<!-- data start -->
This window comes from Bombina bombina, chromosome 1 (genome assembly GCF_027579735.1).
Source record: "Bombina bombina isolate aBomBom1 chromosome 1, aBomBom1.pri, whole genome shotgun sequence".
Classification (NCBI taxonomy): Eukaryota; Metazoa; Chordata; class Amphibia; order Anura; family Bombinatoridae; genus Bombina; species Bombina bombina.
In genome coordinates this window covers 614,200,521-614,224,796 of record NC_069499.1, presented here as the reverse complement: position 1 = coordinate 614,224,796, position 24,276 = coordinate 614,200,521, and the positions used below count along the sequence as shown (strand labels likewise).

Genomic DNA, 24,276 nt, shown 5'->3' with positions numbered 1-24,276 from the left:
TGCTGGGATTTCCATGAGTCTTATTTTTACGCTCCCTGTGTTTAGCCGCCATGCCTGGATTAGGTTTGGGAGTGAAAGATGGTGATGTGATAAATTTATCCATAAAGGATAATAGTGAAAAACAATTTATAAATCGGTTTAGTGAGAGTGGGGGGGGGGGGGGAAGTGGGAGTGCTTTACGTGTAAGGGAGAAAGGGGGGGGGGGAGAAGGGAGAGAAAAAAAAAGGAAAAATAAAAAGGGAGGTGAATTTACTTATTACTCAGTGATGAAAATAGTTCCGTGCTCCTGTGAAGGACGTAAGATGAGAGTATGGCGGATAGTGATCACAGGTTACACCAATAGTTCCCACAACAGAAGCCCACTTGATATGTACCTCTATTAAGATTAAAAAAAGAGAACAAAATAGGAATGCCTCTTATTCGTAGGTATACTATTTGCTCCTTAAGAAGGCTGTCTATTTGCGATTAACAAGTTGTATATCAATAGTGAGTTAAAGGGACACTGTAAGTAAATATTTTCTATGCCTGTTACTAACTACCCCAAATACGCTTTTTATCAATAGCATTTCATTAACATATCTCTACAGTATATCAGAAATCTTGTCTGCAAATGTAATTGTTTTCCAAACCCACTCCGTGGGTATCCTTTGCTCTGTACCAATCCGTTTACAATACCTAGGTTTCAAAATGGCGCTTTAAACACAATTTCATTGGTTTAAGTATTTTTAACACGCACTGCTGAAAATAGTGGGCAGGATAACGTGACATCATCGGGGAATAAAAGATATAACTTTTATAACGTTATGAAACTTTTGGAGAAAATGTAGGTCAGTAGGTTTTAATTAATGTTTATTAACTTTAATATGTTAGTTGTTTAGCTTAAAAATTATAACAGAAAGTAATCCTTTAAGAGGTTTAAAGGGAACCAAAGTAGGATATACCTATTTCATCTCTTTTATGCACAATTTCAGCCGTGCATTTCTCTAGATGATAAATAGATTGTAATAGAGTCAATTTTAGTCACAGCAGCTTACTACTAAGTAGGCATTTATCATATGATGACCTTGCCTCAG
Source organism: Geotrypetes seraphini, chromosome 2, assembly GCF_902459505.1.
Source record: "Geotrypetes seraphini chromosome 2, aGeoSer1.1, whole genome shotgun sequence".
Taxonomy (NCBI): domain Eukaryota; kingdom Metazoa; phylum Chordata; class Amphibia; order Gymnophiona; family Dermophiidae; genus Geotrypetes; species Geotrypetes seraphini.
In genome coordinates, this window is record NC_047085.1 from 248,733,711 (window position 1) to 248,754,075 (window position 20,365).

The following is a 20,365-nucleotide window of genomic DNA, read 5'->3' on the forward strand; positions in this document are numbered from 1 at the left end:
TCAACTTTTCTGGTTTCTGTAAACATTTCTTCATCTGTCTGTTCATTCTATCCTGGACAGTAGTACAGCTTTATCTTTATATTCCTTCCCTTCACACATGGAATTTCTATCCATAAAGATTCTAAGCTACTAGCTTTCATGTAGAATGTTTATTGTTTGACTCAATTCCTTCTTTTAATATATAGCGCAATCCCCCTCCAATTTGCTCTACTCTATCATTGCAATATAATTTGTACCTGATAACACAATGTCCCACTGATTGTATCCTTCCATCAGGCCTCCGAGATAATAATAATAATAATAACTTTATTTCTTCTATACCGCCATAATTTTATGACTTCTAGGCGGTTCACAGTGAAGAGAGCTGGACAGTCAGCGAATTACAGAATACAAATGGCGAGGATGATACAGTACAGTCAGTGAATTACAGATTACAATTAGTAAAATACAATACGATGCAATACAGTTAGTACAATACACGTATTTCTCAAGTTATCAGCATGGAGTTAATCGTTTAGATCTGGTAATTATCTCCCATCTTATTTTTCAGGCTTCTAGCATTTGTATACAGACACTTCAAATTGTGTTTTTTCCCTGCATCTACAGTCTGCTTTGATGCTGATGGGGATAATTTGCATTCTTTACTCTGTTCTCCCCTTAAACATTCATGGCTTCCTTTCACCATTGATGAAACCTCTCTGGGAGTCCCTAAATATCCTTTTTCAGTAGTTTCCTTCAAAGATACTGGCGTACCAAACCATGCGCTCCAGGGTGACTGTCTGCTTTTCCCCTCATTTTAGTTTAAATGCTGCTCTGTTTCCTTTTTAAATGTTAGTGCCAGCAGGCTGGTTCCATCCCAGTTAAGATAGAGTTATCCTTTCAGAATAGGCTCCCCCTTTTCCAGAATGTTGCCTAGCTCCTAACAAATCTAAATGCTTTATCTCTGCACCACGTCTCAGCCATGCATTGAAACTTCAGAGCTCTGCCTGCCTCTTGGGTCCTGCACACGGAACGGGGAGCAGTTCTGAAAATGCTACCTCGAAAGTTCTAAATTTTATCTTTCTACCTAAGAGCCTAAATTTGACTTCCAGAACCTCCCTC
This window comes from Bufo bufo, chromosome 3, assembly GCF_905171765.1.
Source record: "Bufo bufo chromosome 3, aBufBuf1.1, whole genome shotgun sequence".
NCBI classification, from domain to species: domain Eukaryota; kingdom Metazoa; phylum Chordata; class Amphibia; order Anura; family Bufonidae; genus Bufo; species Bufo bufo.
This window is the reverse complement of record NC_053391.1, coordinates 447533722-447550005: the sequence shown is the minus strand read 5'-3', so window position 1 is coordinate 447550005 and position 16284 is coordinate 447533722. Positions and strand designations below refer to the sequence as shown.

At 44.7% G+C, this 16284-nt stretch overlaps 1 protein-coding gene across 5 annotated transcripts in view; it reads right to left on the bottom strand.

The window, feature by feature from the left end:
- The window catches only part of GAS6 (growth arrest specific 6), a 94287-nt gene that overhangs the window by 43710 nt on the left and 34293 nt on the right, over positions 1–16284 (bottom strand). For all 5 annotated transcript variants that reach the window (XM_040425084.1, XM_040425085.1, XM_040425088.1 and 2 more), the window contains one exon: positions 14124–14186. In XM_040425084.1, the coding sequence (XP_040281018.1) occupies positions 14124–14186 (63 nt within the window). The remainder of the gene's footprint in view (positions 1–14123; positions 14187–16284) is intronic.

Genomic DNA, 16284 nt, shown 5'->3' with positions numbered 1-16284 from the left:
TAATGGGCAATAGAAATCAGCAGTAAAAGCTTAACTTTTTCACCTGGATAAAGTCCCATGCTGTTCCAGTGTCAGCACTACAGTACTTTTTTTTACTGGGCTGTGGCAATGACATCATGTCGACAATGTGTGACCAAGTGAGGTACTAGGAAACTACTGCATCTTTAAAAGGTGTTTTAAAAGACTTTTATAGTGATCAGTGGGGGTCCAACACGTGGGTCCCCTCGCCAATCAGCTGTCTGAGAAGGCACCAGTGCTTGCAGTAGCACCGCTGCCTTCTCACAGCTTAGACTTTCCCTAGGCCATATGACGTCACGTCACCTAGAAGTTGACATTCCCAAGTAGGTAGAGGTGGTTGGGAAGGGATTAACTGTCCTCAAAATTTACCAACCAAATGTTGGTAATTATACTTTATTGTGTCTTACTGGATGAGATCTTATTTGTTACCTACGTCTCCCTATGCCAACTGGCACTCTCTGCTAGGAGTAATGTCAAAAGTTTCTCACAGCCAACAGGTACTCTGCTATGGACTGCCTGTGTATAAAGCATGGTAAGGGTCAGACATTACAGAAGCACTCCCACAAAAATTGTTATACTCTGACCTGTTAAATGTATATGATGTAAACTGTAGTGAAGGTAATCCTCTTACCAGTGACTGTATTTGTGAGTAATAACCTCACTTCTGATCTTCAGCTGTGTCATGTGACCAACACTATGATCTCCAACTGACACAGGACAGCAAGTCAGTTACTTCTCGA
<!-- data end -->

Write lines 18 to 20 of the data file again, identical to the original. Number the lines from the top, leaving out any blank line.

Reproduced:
The window, feature by feature from the left end:
- The window catches only part of GAS6 (growth arrest specific 6), a 94287-nt gene that overhangs the window by 43710 nt on the left and 34293 nt on the right, over positions 1–16284 (bottom strand). For all 5 annotated transcript variants that reach the window (XM_040425084.1, XM_040425085.1, XM_040425088.1 and 2 more), the window contains one exon: positions 14124–14186. In XM_040425084.1, the coding sequence (XP_040281018.1) occupies positions 14124–14186 (63 nt within the window). The remainder of the gene's footprint in view (positions 1–14123; positions 14187–16284) is intronic.

Genomic DNA, 16284 nt, shown 5'->3' with positions numbered 1-16284 from the left: